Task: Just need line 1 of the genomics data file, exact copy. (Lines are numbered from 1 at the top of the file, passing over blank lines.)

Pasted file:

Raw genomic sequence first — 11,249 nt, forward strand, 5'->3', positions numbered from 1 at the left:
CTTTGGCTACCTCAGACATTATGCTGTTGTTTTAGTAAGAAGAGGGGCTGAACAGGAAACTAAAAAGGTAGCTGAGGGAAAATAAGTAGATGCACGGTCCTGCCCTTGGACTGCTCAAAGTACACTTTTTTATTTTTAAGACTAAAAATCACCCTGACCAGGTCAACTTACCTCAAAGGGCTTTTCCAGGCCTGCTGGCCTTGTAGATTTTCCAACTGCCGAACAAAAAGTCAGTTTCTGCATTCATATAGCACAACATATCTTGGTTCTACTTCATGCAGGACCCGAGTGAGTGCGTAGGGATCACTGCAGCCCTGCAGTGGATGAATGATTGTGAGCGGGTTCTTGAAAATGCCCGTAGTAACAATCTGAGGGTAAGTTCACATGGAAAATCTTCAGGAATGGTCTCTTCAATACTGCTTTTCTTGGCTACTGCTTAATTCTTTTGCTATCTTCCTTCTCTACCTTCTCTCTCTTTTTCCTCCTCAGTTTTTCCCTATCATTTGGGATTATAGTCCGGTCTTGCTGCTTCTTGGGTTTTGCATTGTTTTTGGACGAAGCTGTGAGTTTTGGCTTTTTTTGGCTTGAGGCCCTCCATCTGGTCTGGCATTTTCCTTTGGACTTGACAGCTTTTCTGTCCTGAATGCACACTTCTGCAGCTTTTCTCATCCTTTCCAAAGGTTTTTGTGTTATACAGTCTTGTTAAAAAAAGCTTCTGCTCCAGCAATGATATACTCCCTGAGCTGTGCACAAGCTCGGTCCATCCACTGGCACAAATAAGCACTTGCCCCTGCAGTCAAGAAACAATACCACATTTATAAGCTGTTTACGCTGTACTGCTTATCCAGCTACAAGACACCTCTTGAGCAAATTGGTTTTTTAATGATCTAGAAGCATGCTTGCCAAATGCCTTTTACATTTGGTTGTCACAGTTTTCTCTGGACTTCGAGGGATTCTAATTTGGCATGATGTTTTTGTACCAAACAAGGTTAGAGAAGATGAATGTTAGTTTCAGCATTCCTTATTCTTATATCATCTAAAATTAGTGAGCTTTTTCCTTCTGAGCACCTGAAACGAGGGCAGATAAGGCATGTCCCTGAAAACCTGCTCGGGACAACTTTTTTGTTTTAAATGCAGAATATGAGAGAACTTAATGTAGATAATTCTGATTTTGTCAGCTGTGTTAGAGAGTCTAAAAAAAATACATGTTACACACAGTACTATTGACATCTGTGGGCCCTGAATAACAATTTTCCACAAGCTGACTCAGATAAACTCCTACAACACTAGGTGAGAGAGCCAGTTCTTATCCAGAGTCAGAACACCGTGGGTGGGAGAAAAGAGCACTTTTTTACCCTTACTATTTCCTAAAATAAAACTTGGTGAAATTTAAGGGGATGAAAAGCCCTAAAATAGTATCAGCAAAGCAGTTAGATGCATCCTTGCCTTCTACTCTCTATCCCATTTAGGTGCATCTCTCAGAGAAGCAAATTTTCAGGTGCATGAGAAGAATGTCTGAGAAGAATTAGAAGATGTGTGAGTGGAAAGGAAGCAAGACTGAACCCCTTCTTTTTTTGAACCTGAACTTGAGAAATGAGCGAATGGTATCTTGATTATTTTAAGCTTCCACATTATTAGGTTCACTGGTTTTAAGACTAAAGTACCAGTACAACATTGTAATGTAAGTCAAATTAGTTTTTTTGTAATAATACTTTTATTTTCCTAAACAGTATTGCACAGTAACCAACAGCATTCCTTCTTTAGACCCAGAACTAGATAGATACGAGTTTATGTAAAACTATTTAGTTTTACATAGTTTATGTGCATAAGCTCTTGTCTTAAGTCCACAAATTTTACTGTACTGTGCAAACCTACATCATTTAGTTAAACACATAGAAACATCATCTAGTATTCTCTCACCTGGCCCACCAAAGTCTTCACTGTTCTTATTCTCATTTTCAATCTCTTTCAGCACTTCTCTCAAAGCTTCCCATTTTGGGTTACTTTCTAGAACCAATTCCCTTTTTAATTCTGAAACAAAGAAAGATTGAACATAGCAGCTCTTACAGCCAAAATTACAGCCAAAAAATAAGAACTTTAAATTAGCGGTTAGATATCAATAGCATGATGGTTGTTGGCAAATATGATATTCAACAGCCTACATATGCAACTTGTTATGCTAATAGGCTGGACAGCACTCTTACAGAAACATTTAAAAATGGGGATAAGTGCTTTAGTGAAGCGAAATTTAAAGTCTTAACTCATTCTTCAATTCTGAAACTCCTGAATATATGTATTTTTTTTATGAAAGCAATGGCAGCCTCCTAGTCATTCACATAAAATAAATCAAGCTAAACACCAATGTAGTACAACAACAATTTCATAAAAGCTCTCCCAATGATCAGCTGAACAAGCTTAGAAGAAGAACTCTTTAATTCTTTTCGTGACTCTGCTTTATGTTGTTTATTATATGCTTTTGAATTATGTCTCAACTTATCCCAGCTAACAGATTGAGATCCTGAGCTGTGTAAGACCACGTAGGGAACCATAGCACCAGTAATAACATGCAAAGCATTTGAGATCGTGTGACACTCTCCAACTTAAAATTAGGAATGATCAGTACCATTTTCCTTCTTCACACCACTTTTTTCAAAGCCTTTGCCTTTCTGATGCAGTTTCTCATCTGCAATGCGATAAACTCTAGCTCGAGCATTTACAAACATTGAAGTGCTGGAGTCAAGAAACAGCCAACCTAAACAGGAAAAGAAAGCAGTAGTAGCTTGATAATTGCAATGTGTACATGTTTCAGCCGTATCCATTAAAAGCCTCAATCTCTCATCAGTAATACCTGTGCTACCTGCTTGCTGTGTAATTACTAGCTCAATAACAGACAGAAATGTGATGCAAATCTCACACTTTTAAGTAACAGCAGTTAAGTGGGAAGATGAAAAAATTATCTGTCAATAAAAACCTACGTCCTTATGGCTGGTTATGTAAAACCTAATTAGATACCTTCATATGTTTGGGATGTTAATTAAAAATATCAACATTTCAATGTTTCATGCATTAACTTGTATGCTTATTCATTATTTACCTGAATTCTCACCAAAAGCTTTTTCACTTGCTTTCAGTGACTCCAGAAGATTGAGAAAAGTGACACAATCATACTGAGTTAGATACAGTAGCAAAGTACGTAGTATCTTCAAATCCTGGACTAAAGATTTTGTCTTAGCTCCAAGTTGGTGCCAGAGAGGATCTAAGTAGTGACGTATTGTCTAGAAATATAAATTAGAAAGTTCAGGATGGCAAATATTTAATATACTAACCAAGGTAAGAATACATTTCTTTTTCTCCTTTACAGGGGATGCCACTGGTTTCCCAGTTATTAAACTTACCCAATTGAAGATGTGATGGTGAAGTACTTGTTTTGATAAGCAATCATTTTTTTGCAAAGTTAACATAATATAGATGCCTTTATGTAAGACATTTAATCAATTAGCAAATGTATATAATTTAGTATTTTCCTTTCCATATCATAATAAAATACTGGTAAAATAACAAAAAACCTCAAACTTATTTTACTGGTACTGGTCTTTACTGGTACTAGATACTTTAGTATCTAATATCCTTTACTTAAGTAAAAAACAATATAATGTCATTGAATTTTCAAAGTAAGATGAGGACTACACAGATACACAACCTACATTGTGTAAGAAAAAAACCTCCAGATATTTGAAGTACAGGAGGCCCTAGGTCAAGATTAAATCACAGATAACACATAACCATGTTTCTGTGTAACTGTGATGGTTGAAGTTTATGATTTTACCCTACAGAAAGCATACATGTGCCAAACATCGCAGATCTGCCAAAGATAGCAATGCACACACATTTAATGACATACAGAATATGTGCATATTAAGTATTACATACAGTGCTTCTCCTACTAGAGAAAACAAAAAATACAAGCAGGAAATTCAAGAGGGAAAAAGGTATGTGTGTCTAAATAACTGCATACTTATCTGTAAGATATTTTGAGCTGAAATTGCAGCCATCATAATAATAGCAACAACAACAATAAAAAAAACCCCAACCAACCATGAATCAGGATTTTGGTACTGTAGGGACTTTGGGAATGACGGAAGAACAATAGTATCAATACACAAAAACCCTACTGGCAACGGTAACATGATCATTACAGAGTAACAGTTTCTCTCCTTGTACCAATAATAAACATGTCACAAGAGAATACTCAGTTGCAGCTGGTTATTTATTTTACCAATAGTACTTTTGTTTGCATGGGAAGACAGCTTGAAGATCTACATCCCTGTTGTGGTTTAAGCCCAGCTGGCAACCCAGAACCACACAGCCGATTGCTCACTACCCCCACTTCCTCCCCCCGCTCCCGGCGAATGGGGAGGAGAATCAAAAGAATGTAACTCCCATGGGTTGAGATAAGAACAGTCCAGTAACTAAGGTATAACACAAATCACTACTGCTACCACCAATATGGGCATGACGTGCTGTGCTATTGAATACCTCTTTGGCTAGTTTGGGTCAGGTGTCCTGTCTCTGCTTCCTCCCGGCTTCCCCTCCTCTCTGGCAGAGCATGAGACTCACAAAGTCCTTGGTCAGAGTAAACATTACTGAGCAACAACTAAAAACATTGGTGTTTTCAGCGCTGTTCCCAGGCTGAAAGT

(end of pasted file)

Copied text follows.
Raw genomic sequence first — 11,249 nt, forward strand, 5'->3', positions numbered from 1 at the left: